Students aim to make campus landscaping more sustainable
February 14, 2012
By Neil Schoenherr
A proposal by two Washington University in St. Louis students to introduce turf reduction, large bio-swales, more cisterns and even sheep “lawnmowers” to campus as part of a plan to make landscaping more sustainable at the university won the $5,000 first prize in the annual Olin Sustainability Case Competition.
Three teams of finalists orally presented their recommendations on sustainable landscape strategies Feb. 10 to a panel of judges.
The winning team — Maria Elena Morales, a doctoral student in neurosciences, and Michael Naucas, a dual masters degree student in landscape architecture and architecture — will have the opportunity to present their case study to Chancellor Mark S. Wrighton and several senior administrators.
“The judges had a tough decision because there were a lot of good ideas presented,” Morales says. “I think they recognized that we took a holistic approach to sustainable landscape design. The recommendations we proposed had a lot of complimentary components that could address our three main goals in multiple ways.”
Morales and Naucas focused their plan on water, walkways, and turf and trees.
They propose a 10-percent reduction in turf area by converting grassy areas that lack an occupational function to bio-swales to detain rain water and runoff, to areas of perennial planting and mulch and to a highly visible expansion of the student-run organic Burning Kumquat garden.
They also propose the creation of a cooperative partnership with Forest Park Forever to manage a small flock of sheep, “nature’s lawn mowers,” to maintain selected turf areas on campus, leading to a drastic reduction in carbon emissions.
“Winning the competition is some validation that interdisciplinary collaboration really works,” Naucas says. “On a project like this, I'm encouraged that there is clearly room for people from many different disciplines to contribute valued ideas to larger goals of environmental quality.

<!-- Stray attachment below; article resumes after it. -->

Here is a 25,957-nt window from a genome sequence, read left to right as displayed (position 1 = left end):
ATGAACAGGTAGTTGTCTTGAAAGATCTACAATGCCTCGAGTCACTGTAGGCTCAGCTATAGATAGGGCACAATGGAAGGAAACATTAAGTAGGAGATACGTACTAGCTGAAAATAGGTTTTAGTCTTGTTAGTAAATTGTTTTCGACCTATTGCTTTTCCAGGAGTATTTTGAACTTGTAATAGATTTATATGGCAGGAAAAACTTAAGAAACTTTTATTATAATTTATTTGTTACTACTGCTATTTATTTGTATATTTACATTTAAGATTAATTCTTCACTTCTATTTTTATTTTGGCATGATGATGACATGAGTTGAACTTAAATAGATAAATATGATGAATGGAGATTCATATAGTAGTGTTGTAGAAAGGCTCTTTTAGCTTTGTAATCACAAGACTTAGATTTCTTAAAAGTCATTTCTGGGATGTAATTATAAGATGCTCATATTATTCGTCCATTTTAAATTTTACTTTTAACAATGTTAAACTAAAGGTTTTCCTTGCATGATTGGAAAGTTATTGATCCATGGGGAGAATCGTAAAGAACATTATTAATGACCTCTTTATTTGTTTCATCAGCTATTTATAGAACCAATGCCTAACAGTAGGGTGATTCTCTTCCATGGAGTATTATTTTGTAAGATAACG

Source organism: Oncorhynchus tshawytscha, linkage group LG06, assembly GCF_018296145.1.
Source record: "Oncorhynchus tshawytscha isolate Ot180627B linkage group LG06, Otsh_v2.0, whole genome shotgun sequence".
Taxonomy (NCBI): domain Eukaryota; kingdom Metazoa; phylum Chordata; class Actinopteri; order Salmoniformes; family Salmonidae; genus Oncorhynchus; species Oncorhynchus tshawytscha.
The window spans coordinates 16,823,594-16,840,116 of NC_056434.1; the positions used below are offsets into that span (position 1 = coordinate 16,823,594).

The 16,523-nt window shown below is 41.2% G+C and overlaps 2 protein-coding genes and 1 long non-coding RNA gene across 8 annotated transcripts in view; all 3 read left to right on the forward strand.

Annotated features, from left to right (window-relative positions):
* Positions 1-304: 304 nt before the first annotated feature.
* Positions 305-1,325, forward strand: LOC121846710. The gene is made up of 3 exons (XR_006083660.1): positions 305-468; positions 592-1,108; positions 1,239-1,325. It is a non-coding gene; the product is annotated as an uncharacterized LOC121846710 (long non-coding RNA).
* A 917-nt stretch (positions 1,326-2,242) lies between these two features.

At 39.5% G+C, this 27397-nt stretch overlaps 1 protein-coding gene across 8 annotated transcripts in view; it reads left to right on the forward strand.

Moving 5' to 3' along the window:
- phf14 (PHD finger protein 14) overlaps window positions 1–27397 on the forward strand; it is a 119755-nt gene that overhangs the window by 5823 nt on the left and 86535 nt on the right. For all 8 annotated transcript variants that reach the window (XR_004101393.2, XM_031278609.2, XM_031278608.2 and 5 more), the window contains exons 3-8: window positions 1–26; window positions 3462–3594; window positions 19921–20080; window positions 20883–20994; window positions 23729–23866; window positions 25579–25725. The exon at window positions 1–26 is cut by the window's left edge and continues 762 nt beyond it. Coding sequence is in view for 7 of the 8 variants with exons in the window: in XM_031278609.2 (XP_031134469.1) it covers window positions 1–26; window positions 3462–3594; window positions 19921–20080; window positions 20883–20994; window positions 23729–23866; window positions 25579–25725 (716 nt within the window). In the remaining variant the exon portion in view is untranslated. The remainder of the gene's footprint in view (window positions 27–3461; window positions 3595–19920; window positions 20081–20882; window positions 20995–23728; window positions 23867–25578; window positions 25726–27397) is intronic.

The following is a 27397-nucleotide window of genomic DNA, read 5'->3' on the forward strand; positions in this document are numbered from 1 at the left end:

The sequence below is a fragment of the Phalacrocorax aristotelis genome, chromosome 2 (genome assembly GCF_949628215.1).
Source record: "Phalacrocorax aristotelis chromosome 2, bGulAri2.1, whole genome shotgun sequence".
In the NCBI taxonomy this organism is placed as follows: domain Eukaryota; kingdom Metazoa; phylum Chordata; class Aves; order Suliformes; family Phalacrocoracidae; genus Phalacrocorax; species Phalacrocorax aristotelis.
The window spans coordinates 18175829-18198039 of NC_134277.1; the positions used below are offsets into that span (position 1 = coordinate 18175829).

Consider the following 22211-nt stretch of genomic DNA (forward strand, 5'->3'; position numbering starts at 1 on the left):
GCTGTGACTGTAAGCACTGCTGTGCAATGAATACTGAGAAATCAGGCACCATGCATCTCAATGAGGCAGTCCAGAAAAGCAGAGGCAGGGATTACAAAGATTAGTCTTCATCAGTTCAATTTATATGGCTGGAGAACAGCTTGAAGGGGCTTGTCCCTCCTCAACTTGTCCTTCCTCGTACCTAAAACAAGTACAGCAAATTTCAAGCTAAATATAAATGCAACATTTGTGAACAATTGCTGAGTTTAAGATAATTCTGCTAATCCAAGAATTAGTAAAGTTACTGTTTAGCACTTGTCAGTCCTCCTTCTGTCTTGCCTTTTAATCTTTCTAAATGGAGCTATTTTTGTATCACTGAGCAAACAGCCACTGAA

"For the university, the competition itself is really important and I applaud Olin for being a leader within the university, generating new ideas by getting students at all levels involved in thinking about how we live in the world.”
Previous competition winners have included Morales — who won by herself last year with a proposal for an incentive system that reduces electricity use in WUSTL science laboratories — and a group of Olin students in 2010 who proposed a parking reduction plan on campus by targeting graduate students in university housing as the most likely to use public transportation and bicycles if services and pathways were improved.
Many aspects of both winning proposals already have been implemented.
Eighteen teams entered this year’s contest. A group of 10 judges narrowed that to seven and a video presentation narrowed the finalists to three.
Two other teams each won $1,000 for their proposals.
A team made up of second-year MBA students Caitlin Jones, Nalin Katta, Adam Loomans and Michael Offerman focused their proposal on native plantings, green roofs and strategic tree planting.
The other team, consisting of four sophomores — Alexandar Francisci, engineering and computer science in the School of Engineering & Applied Science; Jenny Fung, environmental biology in Arts & Sciences; Anthony Tyrpin, environmental biology; and Andrew Scheinman, architecture — focused on native plants, composting, more cisterns and a renovated smart sprinkler system.
“This competition helps the sustainability efforts on campus because it generates several realistic solutions that can decrease the university's impact on our environment,” Morales says. “Phil Valko (director of sustainability at WUSTL and contest judge) is clearly interested in taking actions that will make our campus more sustainable, so there is a real possibility that our plan can become a reality. He implemented components of last year's winning proposal and is already seeing benefits.”
The competition is sponsored by Novus International Inc.; Tarlton; Olin Business School; Schlafly Brewery; WUSTL's Whittemore House; AT Kearney; Mackey Mitchell Architects; Net Impact; and the Olin Strategy and Consulting Association.